Why is it that the Armed Services’ Top Brass are not typical of the Officer Corps?
With the dawning of the Space Age and the development of guided missiles, the number of pilots in the Air Force has dropped steadily—until today fewer than one of three officers is a flier. When it comes to top brass, however, pilots still dominate the highest ranks: More than four out of five Air Force generals are fliers. A similar pattern, although not so striking, exists in the other military services. Certain favored branches win a disproportionate share of the top promotions.
These patterns cast disturbing doubts on the fairness of promotions in the armed services’ officer corps.
In “Military Promotions,” a new category of the Military Truth blog, we share posts that explore this troubling phenomemon.
These quotes sum it up: “That’s not a unique situation. It’s exactly the kind of thing that happens to many in the military when they’ve done ‘something wrong’”…., “It’s a personal tragedy for a man who should have had another decade or more of contributing to the future of the nation he loved. It’s a national tragedy in that it clearly shows how Trump is willing to use his power to quash the lives of honorable people who have the temerity to believe that America is what America claims to be.”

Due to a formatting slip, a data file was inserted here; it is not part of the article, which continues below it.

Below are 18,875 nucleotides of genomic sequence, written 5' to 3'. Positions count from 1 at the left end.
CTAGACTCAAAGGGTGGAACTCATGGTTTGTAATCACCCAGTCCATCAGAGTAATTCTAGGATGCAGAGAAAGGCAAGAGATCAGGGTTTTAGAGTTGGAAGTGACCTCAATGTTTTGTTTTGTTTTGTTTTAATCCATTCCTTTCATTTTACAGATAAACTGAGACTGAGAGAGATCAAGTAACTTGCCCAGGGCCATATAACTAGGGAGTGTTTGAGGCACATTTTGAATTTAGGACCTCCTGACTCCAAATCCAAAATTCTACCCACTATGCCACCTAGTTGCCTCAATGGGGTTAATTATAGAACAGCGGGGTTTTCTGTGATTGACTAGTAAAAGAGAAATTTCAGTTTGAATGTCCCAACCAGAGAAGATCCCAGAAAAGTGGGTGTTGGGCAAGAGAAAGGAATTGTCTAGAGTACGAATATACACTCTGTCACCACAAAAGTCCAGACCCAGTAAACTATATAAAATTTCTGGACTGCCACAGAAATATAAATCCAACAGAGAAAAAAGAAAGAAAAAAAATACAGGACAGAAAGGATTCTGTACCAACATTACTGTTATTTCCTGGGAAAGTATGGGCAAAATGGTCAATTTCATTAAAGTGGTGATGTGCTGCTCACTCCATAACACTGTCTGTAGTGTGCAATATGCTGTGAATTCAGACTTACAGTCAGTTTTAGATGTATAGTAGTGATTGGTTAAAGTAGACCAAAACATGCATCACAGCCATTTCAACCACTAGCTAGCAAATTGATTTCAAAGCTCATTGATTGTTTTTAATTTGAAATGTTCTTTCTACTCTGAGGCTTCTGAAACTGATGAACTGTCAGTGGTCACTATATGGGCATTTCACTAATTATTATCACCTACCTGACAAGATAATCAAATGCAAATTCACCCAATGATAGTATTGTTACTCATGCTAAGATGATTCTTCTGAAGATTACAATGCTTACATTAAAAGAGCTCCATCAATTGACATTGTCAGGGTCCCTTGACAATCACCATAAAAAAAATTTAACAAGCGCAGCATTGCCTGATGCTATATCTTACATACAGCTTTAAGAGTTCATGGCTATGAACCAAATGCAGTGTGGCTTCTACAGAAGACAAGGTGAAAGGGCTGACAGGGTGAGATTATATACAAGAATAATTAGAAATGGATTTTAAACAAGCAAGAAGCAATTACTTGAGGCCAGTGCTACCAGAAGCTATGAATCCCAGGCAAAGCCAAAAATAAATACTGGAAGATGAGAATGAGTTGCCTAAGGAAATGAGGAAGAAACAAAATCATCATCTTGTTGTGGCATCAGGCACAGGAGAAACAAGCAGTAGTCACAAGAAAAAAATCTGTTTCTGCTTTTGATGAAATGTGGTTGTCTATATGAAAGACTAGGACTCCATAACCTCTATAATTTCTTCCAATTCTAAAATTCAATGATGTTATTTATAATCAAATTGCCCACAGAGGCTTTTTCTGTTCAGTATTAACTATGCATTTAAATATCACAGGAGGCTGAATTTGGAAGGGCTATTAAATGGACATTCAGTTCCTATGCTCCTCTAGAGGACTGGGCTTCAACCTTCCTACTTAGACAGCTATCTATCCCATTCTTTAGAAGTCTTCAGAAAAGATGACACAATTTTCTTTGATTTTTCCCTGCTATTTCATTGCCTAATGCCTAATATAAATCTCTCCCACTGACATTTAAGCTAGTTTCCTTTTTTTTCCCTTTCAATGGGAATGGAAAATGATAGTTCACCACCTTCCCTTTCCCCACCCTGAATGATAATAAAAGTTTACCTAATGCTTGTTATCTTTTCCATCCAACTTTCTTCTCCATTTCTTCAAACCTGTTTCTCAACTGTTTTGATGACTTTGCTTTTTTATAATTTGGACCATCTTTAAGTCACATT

Officers had daily study sessions together, but, of course, being the only enlisted student in the class, I wasn’t invited and did my best to study the material on my own. The very first glance I had of the final test, it all became clear because it was exactly the same “test” the professor had started the course with “to see where we were.” The officer/pilot group wasn’t studying the course material, but reassembling the test and studying THAT, “forgetting” to invite me to their sessions since I was still an enlisted troop, while they were commissioned.
Retired USAF Captain Don Chapin’s personal experience validates Robert Toth’s view that the military promotions process is skewed in a letter to the author
An excellent, well-researched article, which my personal experience in the USAF Squadron Officer’s School, as reflected in the accompanying article’s Letter to Robert Toth, fully supports.